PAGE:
Tips on Planting Lettuce for the Spring


FOR GARDENERS ACHING to get outside, shake off the winter chill, and dig their hands into the dirt, planting a lettuce bed is an ideal activity. Lettuce is also a good introductory crop for beginning growers. Mary Roberts of Windcrest Farm grows several lettuce varieties on the USDA certified organic farm she owns in Monroe and sells lettuce transplants at the Matthews Community Farmers’ Market. Roberts also teaches beginning gardener classes each spring.

“Of any vegetable for beginners to try, lettuce is one of the easiest,” she says. “It does not have to be staked or twined, and it’s planted early enough that the bugs aren’t out yet.”

Roberts shares some benefits of growing your own lettuce and pointers for a successful salad bowl this spring.


Prepare for spring planting by mulching soil over the winter. Once summer and fall crops are done, remove the old plant material, and cover the soil with chopped leaves or grass clippings from your yard. Do this now to keep the weeds down and prevent soil erosion from winter wind and rain. Lettuce works well in raised beds. Soil temperatures warm up more quickly in a raised bed than in the ground, speeding up seed germination and plant growth.



Lettuce can be planted using transplants or directly seeded into the soil. In the spring, transplants work particularly well because they provide a jump start on the season and are hardy enough to withstand most springtime temperature swings. Depending on the variety and the weather, lettuce can be planted as early as late February and the beginning of March. If temperatures drop significantly, use a row cover to protect lettuce from damage.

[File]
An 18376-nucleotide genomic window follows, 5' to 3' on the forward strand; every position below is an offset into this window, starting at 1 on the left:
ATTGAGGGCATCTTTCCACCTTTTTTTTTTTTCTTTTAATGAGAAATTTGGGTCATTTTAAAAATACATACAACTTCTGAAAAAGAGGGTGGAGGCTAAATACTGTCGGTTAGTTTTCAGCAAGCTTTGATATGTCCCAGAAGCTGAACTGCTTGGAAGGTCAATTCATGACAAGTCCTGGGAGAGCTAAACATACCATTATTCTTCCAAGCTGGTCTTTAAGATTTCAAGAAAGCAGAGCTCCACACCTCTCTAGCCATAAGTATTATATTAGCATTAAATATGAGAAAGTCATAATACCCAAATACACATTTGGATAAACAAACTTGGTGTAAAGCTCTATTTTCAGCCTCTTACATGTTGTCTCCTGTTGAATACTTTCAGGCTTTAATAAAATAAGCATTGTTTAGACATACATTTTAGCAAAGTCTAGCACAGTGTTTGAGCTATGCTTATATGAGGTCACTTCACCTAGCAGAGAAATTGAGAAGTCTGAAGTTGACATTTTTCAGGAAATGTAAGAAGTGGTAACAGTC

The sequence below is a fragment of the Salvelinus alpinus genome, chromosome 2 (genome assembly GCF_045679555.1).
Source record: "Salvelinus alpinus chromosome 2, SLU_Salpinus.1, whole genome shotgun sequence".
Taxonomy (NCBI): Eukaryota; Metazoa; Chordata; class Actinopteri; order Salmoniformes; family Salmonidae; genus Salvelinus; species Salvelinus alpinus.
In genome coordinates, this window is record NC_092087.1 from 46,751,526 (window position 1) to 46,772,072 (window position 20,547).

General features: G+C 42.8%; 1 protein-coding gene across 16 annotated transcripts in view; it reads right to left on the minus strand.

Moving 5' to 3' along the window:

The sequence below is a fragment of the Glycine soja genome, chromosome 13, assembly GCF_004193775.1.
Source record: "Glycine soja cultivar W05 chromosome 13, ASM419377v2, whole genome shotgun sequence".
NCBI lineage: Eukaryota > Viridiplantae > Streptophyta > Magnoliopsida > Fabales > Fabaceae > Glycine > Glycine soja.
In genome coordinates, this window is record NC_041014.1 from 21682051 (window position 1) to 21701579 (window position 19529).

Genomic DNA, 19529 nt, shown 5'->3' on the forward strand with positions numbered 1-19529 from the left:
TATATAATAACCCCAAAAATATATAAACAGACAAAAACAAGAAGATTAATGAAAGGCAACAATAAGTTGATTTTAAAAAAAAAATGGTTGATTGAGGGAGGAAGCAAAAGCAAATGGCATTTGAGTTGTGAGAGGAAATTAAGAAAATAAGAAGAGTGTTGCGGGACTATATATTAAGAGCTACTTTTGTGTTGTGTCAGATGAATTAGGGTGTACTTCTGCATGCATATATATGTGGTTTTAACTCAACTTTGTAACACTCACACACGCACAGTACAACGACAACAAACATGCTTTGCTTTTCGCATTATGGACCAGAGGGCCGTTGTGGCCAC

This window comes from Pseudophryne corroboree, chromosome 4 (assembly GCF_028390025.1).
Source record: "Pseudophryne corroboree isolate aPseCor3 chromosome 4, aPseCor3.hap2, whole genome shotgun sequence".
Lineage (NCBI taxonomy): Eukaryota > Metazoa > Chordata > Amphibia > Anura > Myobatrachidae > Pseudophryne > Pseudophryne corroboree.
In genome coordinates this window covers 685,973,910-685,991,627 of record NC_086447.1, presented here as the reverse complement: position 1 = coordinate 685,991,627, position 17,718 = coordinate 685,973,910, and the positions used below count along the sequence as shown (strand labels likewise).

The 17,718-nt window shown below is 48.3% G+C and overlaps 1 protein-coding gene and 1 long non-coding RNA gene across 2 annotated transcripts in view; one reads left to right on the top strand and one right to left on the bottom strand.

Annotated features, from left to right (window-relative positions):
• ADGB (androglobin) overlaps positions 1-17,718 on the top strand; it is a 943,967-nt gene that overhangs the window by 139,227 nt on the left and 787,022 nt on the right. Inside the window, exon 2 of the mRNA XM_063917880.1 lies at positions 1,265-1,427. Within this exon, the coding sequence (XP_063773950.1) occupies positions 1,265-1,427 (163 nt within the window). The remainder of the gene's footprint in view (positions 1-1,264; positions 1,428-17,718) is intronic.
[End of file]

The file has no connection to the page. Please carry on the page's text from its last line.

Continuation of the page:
Lettuce comes in numerous varieties, which can be harvested as a head or as leaves. Many varieties allow for different harvesting techniques, depending on your preference. Pick the outer leaves at the preferred stage of maturity, or let the head of lettuce mature and harvest it whole. Gradually harvesting lettuce leaves every couple of days extends the harvest season as the plant continues to produce leaves.



Several lettuce varieties are both edible and decorative enough for use in flower beds or containers on the porch. Roberts likes the heirloom romaine variety Forellenschluss, commonly called speckled trout, which is green with maroon speckles. Another favorite is new red fire, which has deep red outer leaves and chartreuse green leaves inside.



Water is the key to healthy lettuce. Lettuce likes an inch of water a week, or it will turn bitter. If using potting soil or another dark soil, the dirt should be the color of dark chocolate when properly watered. If it’s the color of milk chocolate, it needs water. Another test is to stick your finger in the soil down to your second knuckle; the soil should be moist to that depth. As for sunlight requirements, lettuce only requires about four hours a day—but Roberts says the more sunlight, the better.



Lettuce is a dual-season crop in our area. Once the summer heat arrives, lettuce will bolt, which means it goes to seed and its leaves become bitter. But keep lettuce in mind for a fall crop, planting in late August or September.

Categories: Outdoor Living